By Melissa Maynarich, NEWS 9
OKLAHOMA CITY -- Millions of people with debit and credit cards had their information compromised, possibly resulting in the largest data breach ever reported.
Many Oklahomans have received a letter in the mail from their bank explaining that there's been a data compromise. Many times, banks are cancelling debit and credit cards, and sending customers new ones.
Jessica Spires often checks her Chase bank account statement online, but in the last week she's come across several small, but fraudulent transactions.
"I saw all these little charges for $2.95, $3.95, $5.95 and it all said Acai XO Fat Burner," Spires said. "I've never ordered anything like that before."
Spires could be one of the countless victims in a large scheme, targeting anyone who used a Visa or Mastercard in 2008 at a business that uses Heartland Payment Systems to process transactions.
"Heartland payment systems is a large processor," said Oklahoma Banker's Association CEO Roger Beverage. "It does a lot of business with small to medium-size businesses, primarily that are customers of banks."
In the data breach, fraudsters did not recover social security numbers, addresses, phone numbers or pins, but they did account numbers, names, and in some cases, expiration dates.
"This was a very sophisticated piece of software that got by some very, very though security firewalls in our own system," said Heartland spokesperson Jason Maloni. "It looks to be something very serious."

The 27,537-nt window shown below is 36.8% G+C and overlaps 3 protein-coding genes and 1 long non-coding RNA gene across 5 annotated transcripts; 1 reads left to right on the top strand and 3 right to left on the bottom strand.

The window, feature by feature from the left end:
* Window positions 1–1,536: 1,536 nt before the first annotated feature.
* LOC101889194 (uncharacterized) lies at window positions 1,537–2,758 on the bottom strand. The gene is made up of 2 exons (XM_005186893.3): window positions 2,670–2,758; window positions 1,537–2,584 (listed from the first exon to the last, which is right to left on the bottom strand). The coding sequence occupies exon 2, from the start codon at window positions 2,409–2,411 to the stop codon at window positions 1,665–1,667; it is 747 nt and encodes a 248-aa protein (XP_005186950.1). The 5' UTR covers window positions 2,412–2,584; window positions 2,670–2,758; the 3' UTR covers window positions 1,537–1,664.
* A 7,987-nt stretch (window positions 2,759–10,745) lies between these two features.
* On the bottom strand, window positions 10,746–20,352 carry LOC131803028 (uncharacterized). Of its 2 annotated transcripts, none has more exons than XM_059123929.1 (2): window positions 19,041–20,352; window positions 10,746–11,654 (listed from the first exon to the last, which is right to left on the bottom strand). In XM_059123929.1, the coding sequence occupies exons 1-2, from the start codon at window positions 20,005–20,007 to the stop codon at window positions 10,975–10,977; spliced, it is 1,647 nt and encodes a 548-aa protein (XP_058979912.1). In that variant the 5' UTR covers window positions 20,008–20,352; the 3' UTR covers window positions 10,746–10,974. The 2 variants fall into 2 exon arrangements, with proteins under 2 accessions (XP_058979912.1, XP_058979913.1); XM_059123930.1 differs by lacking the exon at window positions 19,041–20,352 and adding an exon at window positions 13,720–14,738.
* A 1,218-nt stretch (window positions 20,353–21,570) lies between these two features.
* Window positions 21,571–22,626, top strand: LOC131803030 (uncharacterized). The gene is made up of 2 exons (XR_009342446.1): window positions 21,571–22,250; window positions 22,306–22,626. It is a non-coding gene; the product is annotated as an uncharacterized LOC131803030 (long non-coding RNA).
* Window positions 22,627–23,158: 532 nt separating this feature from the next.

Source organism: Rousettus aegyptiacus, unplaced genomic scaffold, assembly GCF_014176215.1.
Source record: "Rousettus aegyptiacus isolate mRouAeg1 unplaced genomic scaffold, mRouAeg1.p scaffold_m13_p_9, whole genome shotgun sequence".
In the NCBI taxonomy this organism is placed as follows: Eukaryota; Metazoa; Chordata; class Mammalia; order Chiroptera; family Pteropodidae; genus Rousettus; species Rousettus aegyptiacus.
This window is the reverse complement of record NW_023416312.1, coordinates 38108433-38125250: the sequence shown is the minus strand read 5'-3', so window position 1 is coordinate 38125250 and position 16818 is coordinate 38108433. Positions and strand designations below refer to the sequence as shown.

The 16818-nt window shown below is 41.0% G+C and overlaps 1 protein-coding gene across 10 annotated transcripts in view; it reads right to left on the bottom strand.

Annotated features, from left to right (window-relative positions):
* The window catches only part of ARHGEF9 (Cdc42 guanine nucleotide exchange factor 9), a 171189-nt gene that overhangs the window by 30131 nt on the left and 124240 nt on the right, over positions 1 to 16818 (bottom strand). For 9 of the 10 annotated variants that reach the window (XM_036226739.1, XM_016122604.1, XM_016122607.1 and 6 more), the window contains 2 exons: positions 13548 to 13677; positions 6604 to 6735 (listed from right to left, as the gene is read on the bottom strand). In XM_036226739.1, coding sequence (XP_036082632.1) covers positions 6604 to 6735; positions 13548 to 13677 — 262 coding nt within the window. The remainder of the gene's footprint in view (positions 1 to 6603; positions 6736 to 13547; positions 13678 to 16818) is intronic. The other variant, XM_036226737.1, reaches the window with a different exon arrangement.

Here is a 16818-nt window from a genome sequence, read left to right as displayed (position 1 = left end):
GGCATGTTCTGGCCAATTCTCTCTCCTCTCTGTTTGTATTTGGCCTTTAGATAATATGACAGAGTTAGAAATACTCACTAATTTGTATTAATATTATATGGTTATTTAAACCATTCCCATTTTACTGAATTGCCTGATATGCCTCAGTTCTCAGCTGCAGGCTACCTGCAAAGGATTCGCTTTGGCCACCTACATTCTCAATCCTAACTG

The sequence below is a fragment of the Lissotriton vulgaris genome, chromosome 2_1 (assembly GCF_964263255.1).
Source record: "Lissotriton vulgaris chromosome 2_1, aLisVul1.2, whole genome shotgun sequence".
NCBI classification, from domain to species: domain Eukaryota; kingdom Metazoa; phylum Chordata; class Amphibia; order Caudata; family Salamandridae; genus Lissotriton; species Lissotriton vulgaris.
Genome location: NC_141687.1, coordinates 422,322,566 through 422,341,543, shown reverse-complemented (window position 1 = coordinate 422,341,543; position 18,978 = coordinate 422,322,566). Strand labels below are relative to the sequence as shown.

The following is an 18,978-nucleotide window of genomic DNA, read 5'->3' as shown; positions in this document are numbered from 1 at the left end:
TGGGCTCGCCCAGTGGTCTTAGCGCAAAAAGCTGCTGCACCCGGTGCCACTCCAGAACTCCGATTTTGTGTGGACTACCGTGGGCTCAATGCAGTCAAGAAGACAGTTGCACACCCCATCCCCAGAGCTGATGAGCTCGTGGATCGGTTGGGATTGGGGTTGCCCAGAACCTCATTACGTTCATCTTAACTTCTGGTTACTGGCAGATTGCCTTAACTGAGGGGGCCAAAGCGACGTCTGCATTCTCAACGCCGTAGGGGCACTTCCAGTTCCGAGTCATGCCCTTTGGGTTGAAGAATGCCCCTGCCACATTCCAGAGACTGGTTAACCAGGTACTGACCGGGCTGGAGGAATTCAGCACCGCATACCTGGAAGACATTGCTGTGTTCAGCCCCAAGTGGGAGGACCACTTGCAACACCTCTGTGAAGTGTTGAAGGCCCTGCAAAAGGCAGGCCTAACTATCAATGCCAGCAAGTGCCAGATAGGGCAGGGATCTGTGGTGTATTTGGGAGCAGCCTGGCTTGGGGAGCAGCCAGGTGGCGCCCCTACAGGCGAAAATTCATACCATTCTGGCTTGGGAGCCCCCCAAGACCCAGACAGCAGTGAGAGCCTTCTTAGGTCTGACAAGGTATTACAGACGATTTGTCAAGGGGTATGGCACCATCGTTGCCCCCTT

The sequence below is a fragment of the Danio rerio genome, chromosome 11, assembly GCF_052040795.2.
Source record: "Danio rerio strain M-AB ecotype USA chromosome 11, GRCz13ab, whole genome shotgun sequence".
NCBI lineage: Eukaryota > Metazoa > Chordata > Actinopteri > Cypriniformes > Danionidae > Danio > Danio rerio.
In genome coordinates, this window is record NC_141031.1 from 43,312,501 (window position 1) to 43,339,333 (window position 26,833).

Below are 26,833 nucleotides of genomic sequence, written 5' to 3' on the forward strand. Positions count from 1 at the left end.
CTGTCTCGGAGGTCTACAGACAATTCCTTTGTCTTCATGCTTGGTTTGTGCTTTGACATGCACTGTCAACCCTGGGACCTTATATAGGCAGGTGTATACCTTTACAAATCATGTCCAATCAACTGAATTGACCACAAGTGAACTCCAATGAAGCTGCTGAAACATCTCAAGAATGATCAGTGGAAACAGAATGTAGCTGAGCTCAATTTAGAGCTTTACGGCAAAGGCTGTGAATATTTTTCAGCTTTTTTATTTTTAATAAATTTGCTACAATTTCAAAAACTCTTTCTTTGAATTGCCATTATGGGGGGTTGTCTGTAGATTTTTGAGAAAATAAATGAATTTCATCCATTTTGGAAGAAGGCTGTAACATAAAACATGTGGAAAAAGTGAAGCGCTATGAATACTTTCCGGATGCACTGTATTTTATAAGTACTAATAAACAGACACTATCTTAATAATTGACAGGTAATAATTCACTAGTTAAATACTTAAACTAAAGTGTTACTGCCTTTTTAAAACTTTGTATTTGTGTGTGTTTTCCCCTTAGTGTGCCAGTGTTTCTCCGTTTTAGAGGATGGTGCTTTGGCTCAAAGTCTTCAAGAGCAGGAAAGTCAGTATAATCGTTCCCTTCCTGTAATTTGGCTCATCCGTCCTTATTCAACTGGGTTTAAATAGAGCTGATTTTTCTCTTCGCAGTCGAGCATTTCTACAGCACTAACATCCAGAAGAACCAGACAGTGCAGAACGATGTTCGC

Data breaches do not always lead to fraudulent activity on an account. Without a three digit security code on the back of the card, transactions in many cases are impossible.
Beverage advises people to check statements, understand the $5.95 and whether that's legitimate. If it isn't a recognized charge, Beverage urges people to call their banks and report the charge.
Jessica contacted her bank for reimbursement, and received a new card.
She continued to check her account more frequently to make sure she's not wrongfully charged again.
"You just don't plan on anything like that happening," Spires said. "It could have been worse charges, too."
Heartland Payment Systems said they apologize for any inconvenience, and have already taken steps to strengthen security.
The Oklahoma Banker's Association said, some of the local banks affected are MidFirst, Bank of Oklahoma, BancFirst, Stillwater National Bank and Chase.